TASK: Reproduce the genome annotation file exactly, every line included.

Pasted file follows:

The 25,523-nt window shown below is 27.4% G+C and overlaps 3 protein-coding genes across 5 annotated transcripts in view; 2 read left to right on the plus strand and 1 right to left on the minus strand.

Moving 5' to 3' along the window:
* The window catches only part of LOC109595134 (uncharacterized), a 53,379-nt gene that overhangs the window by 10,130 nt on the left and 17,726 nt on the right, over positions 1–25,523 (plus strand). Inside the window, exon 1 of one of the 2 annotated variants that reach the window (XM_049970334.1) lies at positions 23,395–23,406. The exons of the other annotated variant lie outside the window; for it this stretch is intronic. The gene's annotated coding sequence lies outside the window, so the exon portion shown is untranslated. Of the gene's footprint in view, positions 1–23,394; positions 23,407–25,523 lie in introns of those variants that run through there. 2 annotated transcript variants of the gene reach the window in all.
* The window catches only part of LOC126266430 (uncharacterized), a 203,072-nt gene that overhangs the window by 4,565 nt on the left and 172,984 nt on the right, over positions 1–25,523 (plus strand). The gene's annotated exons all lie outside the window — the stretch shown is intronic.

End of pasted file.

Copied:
The 25,523-nt window shown below is 27.4% G+C and overlaps 3 protein-coding genes across 5 annotated transcripts in view; 2 read left to right on the plus strand and 1 right to left on the minus strand.

Moving 5' to 3' along the window:
* The window catches only part of LOC109595134 (uncharacterized), a 53,379-nt gene that overhangs the window by 10,130 nt on the left and 17,726 nt on the right, over positions 1–25,523 (plus strand). Inside the window, exon 1 of one of the 2 annotated variants that reach the window (XM_049970334.1) lies at positions 23,395–23,406. The exons of the other annotated variant lie outside the window; for it this stretch is intronic. The gene's annotated coding sequence lies outside the window, so the exon portion shown is untranslated. Of the gene's footprint in view, positions 1–23,394; positions 23,407–25,523 lie in introns of those variants that run through there. 2 annotated transcript variants of the gene reach the window in all.
* The window catches only part of LOC126266430 (uncharacterized), a 203,072-nt gene that overhangs the window by 4,565 nt on the left and 172,984 nt on the right, over positions 1–25,523 (plus strand). The gene's annotated exons all lie outside the window — the stretch shown is intronic.